Topical photodynamic therapy (PDT) using the photosensitizer precursor 5-aminolevulinic acid or the ester methyl-aminolevulinic acid is a beneficial, short-course treatment for inflammatory acne vulgaris, according to results published in the Journal of Cosmetic Dermatology.

Investigators searched the EMBASE, Cochrane Library, and MEDLINE databases for studies with primary and secondary outcomes of mean percentage reduction in the inflammatory lesion count and the total effective response, respectively. Randomized controlled trials were included when PDT was compared with visible phototherapy alone or drug therapy. Numerous laser types were also included.

The resulting 13 trials included 701 patients. PDT had a beneficial effect on acne vulgaris in terms of the outcomes of inflammatory lesion count (cumulative mean difference, 15.97; 95% CI, 11.93-20.00; P <.00001) and total effective response (risk ratio, 1.55; 95% CI, 1.38-1.74, P <.00001). Investigators could find no indication that light wavelength affected the clinical efficacy, although additional studies are warranted.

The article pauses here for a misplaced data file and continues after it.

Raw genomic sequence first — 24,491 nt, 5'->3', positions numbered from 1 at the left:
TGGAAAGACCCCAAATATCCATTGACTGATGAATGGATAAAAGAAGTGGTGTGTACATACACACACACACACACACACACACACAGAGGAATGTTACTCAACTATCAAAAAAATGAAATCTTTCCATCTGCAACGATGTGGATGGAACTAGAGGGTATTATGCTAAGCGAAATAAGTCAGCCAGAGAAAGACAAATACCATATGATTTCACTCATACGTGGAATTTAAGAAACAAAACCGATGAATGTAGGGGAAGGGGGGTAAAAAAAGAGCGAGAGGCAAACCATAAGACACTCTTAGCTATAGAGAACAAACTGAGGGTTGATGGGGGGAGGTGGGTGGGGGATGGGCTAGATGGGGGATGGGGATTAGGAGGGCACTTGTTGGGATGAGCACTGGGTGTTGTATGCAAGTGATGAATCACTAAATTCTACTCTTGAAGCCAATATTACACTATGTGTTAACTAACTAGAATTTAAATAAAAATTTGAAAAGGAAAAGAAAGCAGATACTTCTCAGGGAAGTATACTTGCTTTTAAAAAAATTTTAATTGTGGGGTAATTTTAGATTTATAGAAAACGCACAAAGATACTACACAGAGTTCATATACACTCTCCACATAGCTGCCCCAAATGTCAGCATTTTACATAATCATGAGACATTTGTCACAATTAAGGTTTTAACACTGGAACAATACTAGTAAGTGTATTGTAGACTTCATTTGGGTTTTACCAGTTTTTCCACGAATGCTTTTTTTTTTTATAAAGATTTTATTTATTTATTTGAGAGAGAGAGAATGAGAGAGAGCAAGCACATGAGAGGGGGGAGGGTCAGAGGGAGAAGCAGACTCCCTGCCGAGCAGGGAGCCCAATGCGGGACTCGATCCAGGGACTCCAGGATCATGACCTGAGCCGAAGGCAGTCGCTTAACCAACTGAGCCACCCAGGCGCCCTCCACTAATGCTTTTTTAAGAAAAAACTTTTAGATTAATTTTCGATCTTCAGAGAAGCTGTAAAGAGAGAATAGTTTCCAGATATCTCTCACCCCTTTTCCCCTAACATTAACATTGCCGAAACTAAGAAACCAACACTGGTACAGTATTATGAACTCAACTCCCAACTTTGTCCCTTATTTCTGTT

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The study was limited by the heterogeneity of the trials reviewed. Also, the investigators noted that the wavelengths of light in PDT “seemed to have little impact on the clinical efficacy” for treatment of inflammatory acne, and suggest stronger evidence is required to achieve more reliable conclusions.

The researchers recommended PDT for patients with acne “as the option for intervention based on evidence.” Furthermore, they wrote that they will “further explore the specific photosensitizer that has the best clinical effect and provide the most reliable evidence for clinical practice.”

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Reference

Tang X, Li C, Ge S, Chen Z, Lu L. Efficacy of photodynamic therapy for the treatment of inflammatory acne vulgaris: a systematic review and meta-analysis [published online October 25, 2019]. J Cosmet Dermatol. doi:10.1111/jocd.13197